Table 9-Same point calculation as above.  To calculate a score for a given team in a given year, we look at the 3 drafts following a season, giving only 50% credit to the third draft.  So for a 2006 team, they get 100% points for the 2007 draft, 100% points for the 2008 draft and 50% points for the 2009 draft.  This is why data is not complete for the 2008 and 2009 seasons…there are contributing players on those teams that are yet in the NFL draft.  The thought process behind this is to most effectively capture the contribution of key players.  It is not perfect…it does not capture true frosh contributors who stay 4 years (captures their soph, jr and sr years, but not their frosh year)…but missing that rare occurrence seems better than including all true frosh, few of whom actually contribute.

Table 10-Same points calculation as table 9, just subtract the number 2 score from number 1 team score for each year.

Table 11-Same points calculation as table 9.  Represents the average of each team in each conference from 2000-2007.

Table 12- Same points calculation as table 9.  Represents average of each team in each conference for each year.

Table 13-Same as table 12.

Table 14-Ranking of teams in tables 1, 6 and 8. Not completely apples to apples because table 1 covers performance from 2000-2009, table 6 covers recruiting classes from 2002-2009 and table 8 covers aggregate NFL draft points for the 2001-2010 drafts. Note that we do not make any calculations from this not perfectly comparable data, but rather use it to help show the correlation of recruiting, NFL talent and performance (or lack of correlation).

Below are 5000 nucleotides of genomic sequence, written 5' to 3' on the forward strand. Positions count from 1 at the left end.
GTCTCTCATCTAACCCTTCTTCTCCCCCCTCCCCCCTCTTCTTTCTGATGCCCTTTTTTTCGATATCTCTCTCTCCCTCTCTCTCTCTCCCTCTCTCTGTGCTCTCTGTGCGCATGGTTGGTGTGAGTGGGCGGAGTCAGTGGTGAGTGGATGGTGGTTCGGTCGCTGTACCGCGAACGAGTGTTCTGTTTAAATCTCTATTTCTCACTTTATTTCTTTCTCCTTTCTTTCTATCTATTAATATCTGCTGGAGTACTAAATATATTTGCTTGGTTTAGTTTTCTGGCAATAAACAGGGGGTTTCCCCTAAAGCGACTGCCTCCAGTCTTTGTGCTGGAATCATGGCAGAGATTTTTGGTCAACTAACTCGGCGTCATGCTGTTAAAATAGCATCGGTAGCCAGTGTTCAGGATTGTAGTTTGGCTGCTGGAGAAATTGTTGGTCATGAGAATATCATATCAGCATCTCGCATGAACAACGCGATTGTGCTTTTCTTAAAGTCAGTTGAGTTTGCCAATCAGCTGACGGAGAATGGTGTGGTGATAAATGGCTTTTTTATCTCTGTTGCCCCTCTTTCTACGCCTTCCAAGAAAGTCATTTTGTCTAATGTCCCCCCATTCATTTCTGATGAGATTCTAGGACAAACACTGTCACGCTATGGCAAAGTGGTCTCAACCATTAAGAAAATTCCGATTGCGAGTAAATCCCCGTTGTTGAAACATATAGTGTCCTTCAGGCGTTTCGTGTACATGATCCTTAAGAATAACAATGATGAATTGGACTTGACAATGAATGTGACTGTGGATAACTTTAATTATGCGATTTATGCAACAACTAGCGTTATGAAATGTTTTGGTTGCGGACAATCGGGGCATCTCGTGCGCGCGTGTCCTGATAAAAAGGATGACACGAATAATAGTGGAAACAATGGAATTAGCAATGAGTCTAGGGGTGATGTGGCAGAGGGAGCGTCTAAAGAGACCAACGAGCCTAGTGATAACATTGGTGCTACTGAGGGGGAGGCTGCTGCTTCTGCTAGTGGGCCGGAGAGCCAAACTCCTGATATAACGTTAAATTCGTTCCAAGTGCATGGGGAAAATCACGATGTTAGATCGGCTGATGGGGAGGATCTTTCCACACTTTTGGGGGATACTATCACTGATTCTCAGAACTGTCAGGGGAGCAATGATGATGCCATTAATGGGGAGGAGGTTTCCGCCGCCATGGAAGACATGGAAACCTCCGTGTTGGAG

Table 15-This gets a bit complicated, but appropriate weighting is necessary because a recruiting class is part of multiple NFL drafts and each NFL draft is comprised of multiple recruiting classes.  We have assumed that each recruiting class goes to the NFL 20% after 3rd year, 70% after 4th year and 10% after 5th year. Certainly subject to debate, but moving the percentages around on the margin won’t move the needle materially.  Based on these percentages we weighted the 2002-2007 recruiting classes (2008-2010 classes not yet draft eligible) and the 2005-2010 NFL drafts (no one from 2002 class was draft eligible until 2005 draft). The rankings reflect the rankings based on these weightings and will not necessarily tie to the un-weighted data elsewhere in the post.  The conversion formula takes the number of weighted NLF draft points divided by the weighted number of Rivals points and multiplies by 1000 (to get to an easy number without a bunch of decimals).  Basically…”how many NFL draft points produced for each Rival point”